Category Archives: Uncategorized

Frigus Primore

Whew.  I was scared there for a bit.  For years now, I’ve frequented a website that has several online java-based thermal calculators.  I have used them to do quick evaluations of heat sinks and other thermal design challenges.  When I went to the site just now, I got an unpleasant surprise:

Luckily I was able to locate a mirror site (or maybe it was just moved).  You might find the tools handy sometime.  Give it a try: Frigus Primore

Source: Frigus Primore

Lock Washers

The lock washer is a contentious thing. Engineers tend to have their favorites and nothing else will do. Whether it is a split lock, conical, internal/external tooth, or maybe a nut with nylon insert, thread-locking compound, etc, there seems to be an endless list of mechanisms for securing fasteners. The ultimate goal is to prevent a fastener from loosening which can end in a catastrophic failure.

No matter which of these locking options you feel is best, this video from Nord-Lock will most likely cause you to pause and reconsider your die-hard stance.

Microsoft Mathematics

There are many free software downloads on the internet which are very useful alternatives to Microsoft tools. There are email clients, word processors, spreadsheets, and presentation tools all designed to give users a set of free productivity tools comparable to the King Kong of the PC world. Well who would have ever imagined Microsoft would get on the bandwagon and produce a free download. And to top it off, it appears to be a very handy tool for engineers. If you get a chance, take a look at Microsoft Mathematics 4.0.

Black Wire Syndrome

Everyone is familiar with the typical white corrosion found on lead acid battery terminals.  But there is another more aggressive corrosion to deal with when using Ni-Cad batteries.  It has been dubbed “Black Wire Disease” or “Black Wire Syndrome” because it has a tendency to creep up the wire attached to the negative terminal on the battery.  In typical DC applications, this is the black wire.

There are several theories on the causes of this corrosion.  In general, it is a chemistry issue that is enhanced by various contributing factors including lug and wire plating, insulation materials, environment, and shorted cells or cell reversal.  The problem is well documented in the remote control airplane community because they have been using Ni-Cad batteries for some time now.

In the telecom world, the “Black Wire Syndrome” becomes the “Red Wire Syndrome” because as discussed in the previous post, telecom uses a -48VDC power source.  The red wire is tied to the negative terminal of a battery string and the black wire is attached to the positive terminal.  The problem with this situation is circuit breakers are installed on the negative lead.  If the circuit breakers are a short distance (electrically speaking) from the batteries, there is a potential for the corrosion to creep up the wire and into the circuit breaker.  The corrosion then renders the circuit breaker non-functional.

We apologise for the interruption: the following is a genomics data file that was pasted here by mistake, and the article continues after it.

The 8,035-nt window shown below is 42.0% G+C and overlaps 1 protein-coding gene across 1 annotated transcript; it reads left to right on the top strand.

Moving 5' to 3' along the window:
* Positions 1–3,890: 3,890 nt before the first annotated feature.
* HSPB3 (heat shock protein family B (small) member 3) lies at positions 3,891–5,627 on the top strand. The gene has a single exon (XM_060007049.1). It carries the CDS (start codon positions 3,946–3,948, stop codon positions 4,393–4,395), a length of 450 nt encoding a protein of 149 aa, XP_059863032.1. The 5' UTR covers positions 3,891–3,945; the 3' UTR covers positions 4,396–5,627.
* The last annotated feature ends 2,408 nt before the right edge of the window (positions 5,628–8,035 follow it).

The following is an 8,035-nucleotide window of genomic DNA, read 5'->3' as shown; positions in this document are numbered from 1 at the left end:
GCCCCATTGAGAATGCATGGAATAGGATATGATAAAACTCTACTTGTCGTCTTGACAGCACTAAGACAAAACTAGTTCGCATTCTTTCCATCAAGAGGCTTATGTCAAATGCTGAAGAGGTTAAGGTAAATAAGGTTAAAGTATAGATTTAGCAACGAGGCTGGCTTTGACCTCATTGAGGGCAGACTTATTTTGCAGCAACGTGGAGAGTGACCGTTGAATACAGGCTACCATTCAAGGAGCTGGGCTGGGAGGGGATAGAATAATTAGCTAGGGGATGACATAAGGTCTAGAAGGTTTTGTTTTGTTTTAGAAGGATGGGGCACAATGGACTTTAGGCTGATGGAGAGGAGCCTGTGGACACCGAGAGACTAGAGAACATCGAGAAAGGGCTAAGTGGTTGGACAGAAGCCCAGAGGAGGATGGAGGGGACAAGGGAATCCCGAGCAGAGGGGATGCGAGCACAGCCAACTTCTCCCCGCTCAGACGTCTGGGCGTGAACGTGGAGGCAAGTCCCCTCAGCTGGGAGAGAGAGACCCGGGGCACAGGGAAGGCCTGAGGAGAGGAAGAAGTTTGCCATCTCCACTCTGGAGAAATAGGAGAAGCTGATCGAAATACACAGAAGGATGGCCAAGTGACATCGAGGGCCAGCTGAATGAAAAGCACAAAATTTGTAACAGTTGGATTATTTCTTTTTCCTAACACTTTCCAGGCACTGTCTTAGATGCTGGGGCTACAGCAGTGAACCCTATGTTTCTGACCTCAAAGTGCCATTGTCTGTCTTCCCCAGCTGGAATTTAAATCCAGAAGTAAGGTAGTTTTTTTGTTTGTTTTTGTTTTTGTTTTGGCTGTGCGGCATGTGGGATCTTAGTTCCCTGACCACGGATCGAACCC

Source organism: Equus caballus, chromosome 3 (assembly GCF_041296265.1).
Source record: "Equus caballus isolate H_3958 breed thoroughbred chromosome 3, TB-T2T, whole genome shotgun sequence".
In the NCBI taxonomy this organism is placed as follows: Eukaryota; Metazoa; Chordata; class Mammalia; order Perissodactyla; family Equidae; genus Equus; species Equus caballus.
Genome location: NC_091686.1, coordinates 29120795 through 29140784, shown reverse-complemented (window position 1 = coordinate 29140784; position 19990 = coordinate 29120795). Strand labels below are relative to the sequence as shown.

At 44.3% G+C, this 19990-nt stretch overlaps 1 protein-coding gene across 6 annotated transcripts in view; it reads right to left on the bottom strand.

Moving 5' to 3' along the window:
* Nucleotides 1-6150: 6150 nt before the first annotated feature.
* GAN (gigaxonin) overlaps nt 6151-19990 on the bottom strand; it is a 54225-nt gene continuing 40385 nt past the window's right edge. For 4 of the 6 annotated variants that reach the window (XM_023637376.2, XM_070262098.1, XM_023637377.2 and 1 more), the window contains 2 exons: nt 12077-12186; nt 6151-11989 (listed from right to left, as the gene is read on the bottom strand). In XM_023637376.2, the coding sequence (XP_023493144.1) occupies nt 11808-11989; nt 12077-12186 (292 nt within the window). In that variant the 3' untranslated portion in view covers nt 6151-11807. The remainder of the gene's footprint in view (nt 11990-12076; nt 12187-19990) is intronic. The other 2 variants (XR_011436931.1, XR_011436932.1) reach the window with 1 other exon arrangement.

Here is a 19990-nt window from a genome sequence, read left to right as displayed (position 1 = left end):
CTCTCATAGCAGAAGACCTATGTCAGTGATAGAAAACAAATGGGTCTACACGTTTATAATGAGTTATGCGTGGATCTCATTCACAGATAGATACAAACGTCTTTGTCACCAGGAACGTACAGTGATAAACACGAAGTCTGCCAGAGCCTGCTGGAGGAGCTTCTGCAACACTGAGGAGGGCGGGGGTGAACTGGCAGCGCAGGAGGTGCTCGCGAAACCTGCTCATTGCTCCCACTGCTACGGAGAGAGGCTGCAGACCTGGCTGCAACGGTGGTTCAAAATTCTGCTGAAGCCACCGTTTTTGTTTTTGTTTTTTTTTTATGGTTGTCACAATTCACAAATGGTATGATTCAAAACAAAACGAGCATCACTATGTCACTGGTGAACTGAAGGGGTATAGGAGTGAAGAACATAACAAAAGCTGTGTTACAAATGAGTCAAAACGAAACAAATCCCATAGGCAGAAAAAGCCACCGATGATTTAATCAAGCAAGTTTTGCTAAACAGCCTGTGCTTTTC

For additional information see: “Black Wire Disease – What’s the Cause?” by “Red” Schoenfield published in the June 2001 issue of The Flightline by the Propstoppers RC Club

Why “Negative” 48VDC?

Why does the telecom industry use “negative” 48VDC for power? This is a common question that seems to come up. The answer is found in the electroplating process. When two materials are at different potentials in an electrically conductive environment, molecules migrate from the positive node to the negative node.

A telecom cabinet is electrically tied to an earth ground rod. If the negative terminal of the power system was connected to earth ground, and a wire with a positive potential is near the earth ground or cabinet, leakage currents would allow copper molecules from the wire to migrate to the earth ground rod or cabinet. This process is compounded by wet corrosive environments which are common for outdoor cabinets. In extreme environments the copper losses become significant and can cause the small wires (typically 24awg) and connections to fail.

The solution is to shift the earth ground to the positive terminal. This means all voltages in the cabinet are at a lower potential than earth so the direction of the molecular migration is reversed and deterioration of the phone lines is no longer a problem.

A much more definitive study of the issue can be found in this paper written by Professor Richard Levine of Southern Methodist University – Why Positive Power Ground in Telephone Subscriber Loops?”

Sheet Metal

Sheet metal is often used in the design of electronics products. It makes a great choice for enclosures, brackets, and many other components due to its formability.  Punching and bending sheet metal is a very economical manufacturing process relative to machining, die casting, etc.  It is an inexpensive media with many beneficial properties including thermal and electrical conductivity.  On the surface electrical conductivity may not sound desirable for an electronic product, however it is essential in the containment of electro-magnetic radiation.

Selection of sheet metal thickness is often based on structural strength.  There are standard material thicknesses for sheet metal typically referred to as ‘gauge’ in the United States.  Sheet metal gauges for steel are based on its weight.  Aluminum and other materials have different thicknesses for the same gauge (ie. 16ga steel is .0598″ thick while 16ga aluminum is .0508″ thick).  Rumor has it, the guy that established these gauges is the same guy that decided a yard will be 3 feet, a foot being 12 inches, and a portion of an inch being quoted as any fraction which has a denominator that is some power of 2.